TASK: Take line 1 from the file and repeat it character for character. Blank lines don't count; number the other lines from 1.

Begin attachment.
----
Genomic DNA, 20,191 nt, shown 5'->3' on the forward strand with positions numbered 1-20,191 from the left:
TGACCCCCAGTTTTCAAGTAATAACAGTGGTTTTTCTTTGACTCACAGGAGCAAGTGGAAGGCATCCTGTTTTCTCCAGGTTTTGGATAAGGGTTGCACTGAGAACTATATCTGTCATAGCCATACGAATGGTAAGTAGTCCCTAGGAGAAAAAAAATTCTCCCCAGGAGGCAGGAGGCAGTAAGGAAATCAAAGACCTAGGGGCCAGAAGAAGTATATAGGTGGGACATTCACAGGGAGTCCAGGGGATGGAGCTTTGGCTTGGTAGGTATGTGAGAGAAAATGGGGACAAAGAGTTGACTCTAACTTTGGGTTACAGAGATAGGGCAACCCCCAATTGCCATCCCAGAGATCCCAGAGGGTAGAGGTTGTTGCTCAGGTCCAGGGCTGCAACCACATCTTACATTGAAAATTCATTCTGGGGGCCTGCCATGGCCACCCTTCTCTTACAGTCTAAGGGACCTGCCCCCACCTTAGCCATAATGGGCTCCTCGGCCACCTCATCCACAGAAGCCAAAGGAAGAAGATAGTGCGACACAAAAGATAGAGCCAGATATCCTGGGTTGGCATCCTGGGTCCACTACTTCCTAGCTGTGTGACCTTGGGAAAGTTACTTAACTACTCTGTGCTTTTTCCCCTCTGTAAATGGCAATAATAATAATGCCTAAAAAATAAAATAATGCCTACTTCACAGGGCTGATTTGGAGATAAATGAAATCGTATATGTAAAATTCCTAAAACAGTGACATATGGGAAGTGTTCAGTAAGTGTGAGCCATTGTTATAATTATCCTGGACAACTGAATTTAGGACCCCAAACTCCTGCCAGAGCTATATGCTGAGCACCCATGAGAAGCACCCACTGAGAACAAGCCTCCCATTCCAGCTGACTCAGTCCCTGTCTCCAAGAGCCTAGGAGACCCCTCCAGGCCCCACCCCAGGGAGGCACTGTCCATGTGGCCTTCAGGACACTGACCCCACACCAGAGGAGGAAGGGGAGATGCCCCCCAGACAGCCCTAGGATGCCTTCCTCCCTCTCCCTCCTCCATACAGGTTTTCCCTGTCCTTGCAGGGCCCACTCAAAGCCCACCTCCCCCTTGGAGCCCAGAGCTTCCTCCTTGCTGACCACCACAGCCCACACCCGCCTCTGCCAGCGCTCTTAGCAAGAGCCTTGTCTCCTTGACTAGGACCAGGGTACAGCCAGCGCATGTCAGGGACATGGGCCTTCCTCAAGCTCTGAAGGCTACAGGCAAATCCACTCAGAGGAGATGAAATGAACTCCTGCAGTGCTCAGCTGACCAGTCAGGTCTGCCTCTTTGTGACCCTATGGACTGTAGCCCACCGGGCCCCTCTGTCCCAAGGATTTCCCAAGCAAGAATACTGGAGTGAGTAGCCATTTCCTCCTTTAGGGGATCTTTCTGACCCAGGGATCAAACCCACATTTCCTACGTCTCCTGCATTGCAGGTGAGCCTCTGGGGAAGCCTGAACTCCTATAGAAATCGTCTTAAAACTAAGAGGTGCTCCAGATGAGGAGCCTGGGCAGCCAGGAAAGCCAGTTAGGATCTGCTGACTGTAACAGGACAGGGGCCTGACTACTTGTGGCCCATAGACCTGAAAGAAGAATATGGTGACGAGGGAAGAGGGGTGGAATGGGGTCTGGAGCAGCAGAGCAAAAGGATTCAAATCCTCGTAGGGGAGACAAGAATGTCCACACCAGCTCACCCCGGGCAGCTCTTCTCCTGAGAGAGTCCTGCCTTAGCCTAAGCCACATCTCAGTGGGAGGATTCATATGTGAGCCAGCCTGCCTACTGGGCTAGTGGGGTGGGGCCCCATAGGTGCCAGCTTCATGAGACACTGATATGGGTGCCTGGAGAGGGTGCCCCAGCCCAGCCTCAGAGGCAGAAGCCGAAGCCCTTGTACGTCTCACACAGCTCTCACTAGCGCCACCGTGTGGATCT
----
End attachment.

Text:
Genomic DNA, 20,191 nt, shown 5'->3' on the forward strand with positions numbered 1-20,191 from the left: